This is the same problem the iphone ran into here in Canada. High data costs. Canada is rapidly becoming a third world country for its lack of decently priced services. Gas companies in my area were recently cited for jointly rigging prices, yet the gouging continues unabated. Phone companies control all the communication media and obviously rig prices among themselves. No one has dared step outside the box and offer truly competitive services. We have a national election in full swing, but none of this is mentioned as an issue.

In the meantime, I plod along with beat-up roads, high gas prices, increasingly tightened international border controls when traveling, dial-up internet, fuzzy television, no cell phone and, now, no PocketSurfer. It seems that Europe, where one surfs and travels with fewer and fewer hindrances, people are moving rapidly ahead of us North Americans in so many ways.

Thankfully I paddle. It makes all the annoyances I suffer under disappear!

Wednesday, September 24, 2008

Slalom Course

Indian Summer, those warm fall days that suddenly appear just when you've resigned yourself to the end of summer and the slow descent into winter, have arrived! They make perfect paddling weather. Not too hot. Not too cold. Perfectly clear, crispy air and the water's still warm as well. I headed down the 'wild side' of my lake. It was covered with bubbles for some reason. A kingfisher led me on, around the point, into the next bay and then toward the farther point.

Crossing over to the eastern shore, I spotted a line of white buoys. A perfect slalom course. I normally paddle with the rudder down, but for greater nimbleness in the corners, I pulled it up and charged the line. There's lots of fun to be had here, edging corners, making quick adjustments with bow and stern ruddering with the paddle, whatever it takes to get the boat around the buoys without touching or missing one all the whole pushing for the greatest speed possible.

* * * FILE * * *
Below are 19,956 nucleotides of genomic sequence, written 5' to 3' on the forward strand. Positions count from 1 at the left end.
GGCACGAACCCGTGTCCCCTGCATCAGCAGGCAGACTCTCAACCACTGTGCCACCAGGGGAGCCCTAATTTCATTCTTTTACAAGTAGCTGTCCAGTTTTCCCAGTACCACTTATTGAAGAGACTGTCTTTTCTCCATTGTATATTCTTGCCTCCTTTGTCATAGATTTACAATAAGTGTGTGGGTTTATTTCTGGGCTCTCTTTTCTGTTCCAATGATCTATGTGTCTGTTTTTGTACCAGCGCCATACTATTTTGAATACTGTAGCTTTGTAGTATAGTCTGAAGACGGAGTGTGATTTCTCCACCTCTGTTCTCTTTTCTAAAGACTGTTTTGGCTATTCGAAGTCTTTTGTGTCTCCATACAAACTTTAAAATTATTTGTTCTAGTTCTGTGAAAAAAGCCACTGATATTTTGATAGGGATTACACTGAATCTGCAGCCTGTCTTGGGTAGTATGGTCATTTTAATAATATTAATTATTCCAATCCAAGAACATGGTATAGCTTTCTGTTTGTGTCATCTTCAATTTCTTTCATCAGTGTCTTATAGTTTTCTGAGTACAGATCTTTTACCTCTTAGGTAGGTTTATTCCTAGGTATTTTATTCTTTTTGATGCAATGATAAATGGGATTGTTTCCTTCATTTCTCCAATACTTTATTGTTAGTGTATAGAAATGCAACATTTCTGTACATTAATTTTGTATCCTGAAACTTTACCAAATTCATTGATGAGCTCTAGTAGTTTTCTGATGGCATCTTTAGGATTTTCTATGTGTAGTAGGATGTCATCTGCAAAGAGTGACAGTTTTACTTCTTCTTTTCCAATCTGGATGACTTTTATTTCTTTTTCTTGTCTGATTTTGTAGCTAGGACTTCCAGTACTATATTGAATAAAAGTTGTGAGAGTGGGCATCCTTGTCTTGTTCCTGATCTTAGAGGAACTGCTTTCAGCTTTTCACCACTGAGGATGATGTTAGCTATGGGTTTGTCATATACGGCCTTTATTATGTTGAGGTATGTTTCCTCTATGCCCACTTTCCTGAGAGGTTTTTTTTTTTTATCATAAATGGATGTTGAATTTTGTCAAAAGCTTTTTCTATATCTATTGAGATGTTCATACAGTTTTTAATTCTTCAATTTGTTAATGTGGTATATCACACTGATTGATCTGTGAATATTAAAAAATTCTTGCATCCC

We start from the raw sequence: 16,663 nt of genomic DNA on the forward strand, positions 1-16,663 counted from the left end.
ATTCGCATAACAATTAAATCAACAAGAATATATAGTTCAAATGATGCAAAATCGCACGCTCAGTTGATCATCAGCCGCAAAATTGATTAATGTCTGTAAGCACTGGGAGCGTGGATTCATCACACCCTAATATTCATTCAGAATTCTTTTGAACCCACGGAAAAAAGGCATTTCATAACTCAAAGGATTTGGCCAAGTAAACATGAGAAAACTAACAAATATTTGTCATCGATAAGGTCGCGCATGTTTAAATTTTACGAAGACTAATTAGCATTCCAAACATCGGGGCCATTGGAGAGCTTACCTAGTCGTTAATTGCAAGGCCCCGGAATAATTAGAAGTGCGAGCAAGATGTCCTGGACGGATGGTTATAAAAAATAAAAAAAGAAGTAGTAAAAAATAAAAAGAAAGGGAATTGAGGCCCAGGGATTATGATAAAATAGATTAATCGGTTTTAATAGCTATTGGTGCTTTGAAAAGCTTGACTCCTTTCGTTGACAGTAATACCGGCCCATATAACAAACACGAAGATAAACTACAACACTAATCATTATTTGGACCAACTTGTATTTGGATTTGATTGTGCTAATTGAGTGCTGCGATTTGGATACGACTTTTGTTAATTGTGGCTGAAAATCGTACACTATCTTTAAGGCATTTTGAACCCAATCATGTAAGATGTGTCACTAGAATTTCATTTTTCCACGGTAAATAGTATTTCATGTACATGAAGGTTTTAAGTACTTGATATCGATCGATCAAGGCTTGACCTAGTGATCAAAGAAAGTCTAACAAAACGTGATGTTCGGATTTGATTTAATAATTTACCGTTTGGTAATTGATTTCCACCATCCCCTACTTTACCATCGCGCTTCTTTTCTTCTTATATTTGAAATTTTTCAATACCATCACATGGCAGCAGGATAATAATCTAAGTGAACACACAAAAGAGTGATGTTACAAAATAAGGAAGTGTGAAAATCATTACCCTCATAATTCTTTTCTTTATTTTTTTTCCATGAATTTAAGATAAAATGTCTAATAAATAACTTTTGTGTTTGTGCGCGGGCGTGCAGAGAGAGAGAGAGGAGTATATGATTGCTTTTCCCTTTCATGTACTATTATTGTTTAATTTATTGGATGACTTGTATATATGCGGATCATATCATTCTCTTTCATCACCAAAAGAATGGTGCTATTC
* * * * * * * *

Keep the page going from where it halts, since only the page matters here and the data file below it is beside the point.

Great fun on a fall day!

Monday, September 22, 2008

Trapping Season Again!

Any good kayaker knows that no one lives from their efforts on the water. There just aren't enough resources for all of us out there and there are too many conflicting issues keeping us off the water. Thus we all look for alternative things to do.

In the fall, animals are looking for their winter homes after a long summer frolicking in the fields and forests. Where do they often find their winter abodes? They move in with us, naturally. We work hard to make ourselves comfortable, a fact not lost on our animal friends.

This leads me to my present acitivity. Setting out my fall trapline. It runs from the basement to the attic. Once it's laid out, I'll be making the trapline run most mornings to harvest the night's catch. Then it's sorting by species, size, pelt quality and so on before heading down to the local fur trader. That reminds me, I'm right out of stretching frames for field mouse pelts. If I want furlined neoprene paddling mitts this year, I'd better pick up a few frames right away!

Sunday, September 21, 2008

Walrus Days of Summer

Nearly four weeks to the day that I left home for Georgia, I finally put my kayak back in the water and went for a paddle. It felt so good to be back in the saddle. There was enough wind that the waves rocked the hull and soon I was making all those unconscious checks and balances that an experienced paddler does so automatically to avoid a capsize. Leaving the beach and heading out, I had to think about what I was doing. Interesting. I didn't realize I'd lose the 'touch' so quickly, but it all came back fairly quickly.

I was aware as well that yesterday was the second to last day of summer, today being the end. There is definitely a nip in the air. The trees are losing their green chlorophyll, revealing the colours in the leaves which has been masked all summer. We'll be getting a hard frost any day now.